September 5, 2000
Sometimes, fun comes in clumps.
A week ago Friday, Laurie and I saw the Incredible Shrinking Violinist, Hilary Hahn, at the high school. Hilary herself did not shrink. She shrank the pianist, a very large man in a white dinner jacket. He hit the first note as an internationally renowned concert pianist, but Hilary quickly shrank him to an accompanist and then he disappeared altogether. She also shrank the auditorium so we felt as if she was playing for us alone.
Performing in public since age 6, appearing with the Baltimore Symphony at 11 and at the Skaneateles Festival for the first time at 12, Hilary is now 20. She is petite and youthful, and yet poised almost beyond imagining. She even walks beautifully. And when she plays, the instrument seems to become a living creature. She was so good I forgot to applaud. In one Bach piece, she harmonized with herself, playing two melodies simultaneously. I could not stop my eyes from looking for a second violinist.
The next Friday, again at the high school, we saw Bill Irwin, a clown who received a MacArthur “Genius” grant and showed me why my grant has been so slow in coming. He did the Seven Ages of Man, aging seamlessly before our eyes, beginning with Infancy and finishing with Cranky Sad Old Fart. He changed hats and became different people, recited the Gettysburg Address as rewritten by Eisenhower (no safe choices for this guy) and was dragged stage-left by an invisible force. His disco man whose body runs out of control was especially delightful.
Saturday morning, the President of the United States, Bill Clinton, just missed seeing me while I was taking my walk out by the golf course, but he did catch up with Laurie and I as we lunched in the park across from the Sherwood Inn. A tactful man, he could see we were with friends, and did not disturb us.
Our friends Kim and Mary had come over from Buffalo, and along with Abbie and her boyfriend Ryan, we went to the Fair that evening to see the Goo Goo Dolls. Kim is a producer at a studio where I have done most of my radio spots. The Goo Goo Dolls have been rehearsing and recording at the studio for 15 years, and Robby, the bass player, was my “young male” voice whenever I needed one for a spot. He became rich and famous but, bless him, he has not forgotten the little people.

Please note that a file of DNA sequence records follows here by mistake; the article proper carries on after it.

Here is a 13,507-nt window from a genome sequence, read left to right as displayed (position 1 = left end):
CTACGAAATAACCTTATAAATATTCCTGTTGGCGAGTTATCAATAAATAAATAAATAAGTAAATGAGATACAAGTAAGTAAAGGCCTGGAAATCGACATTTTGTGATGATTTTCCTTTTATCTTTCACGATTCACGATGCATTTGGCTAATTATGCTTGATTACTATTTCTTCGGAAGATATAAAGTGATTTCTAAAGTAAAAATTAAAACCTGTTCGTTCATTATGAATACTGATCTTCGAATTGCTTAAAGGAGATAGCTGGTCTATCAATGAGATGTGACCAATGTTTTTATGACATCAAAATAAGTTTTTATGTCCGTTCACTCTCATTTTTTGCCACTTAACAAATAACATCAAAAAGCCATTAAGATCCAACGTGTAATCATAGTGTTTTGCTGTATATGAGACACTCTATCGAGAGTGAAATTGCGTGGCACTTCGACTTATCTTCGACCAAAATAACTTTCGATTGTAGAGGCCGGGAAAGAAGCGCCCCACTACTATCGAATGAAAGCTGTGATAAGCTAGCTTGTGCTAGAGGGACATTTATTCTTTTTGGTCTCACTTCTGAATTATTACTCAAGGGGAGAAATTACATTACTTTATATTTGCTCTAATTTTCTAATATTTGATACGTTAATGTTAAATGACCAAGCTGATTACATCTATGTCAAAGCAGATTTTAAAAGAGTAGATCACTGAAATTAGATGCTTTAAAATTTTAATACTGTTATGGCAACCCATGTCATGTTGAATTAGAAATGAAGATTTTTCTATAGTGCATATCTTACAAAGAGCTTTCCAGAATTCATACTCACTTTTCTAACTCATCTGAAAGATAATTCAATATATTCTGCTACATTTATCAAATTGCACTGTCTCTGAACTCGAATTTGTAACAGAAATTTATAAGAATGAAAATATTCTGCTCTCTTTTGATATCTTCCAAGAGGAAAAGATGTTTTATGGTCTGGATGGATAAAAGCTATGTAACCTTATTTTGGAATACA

We arrived at the Fair at dusk, in time to see sunburned families, broke, dazed and dusty, trudging up the Trail of Tears to the parking lot. The concert was wonderful, and afterwards we produced our secret blue backstage passes and were whisked into the presence of 100 or so family members and friends of the band. Abbie and Ryan collected autographs and photos like squirrels transported to a virgin grove of macadamia.
Using their silver pen, journeyman guitarist Nathan December added a nose ring to the photo of a girl in the Dizzy Up the Girl CD notes, smiling and saying, “Johnny hates it when I do this.”
Johnny Rzeznik, the lead guitarist, has excellent tattoos, a beautifully tinted version of Picasso’s “Dream” on his right arm and a Saul Steinberg drawing of a man pondering a question mark on the left.
But it was most wonderful to see Robby again, barefoot, purple hair, a wild look in his eye. Abbie will think that I am cool for days. A rock star hugged her father. I introduced Abbie to Robby, and Ryan said, “And I’m the boyfriend.” To which Robby replied, “God bless the boyfriend.”
It was fun too to watch Robby talk to his parents, a nice white-haired couple in shorts and Goo Goo Dolls t-shirts. Robby wants them to change their phone number so callers won’t bother them, but his mother said, “I’ve had that number for 30 years; I’m not going to change it just because you’ve become some rock star.” I can’t forget the picture of their parting, of the neat, older man smiling at the barefoot, purple-haired wild man saying, “Goodbye, son.”
Monday afternoon, we watched the Labor Day Parade roll by. The bagpipers were terrific, and the gorilla in the miniature car was an added bonus. And then in the evening, we watched the fireworks from the porch.
I’m fairly sure nothing more will happen here for several months.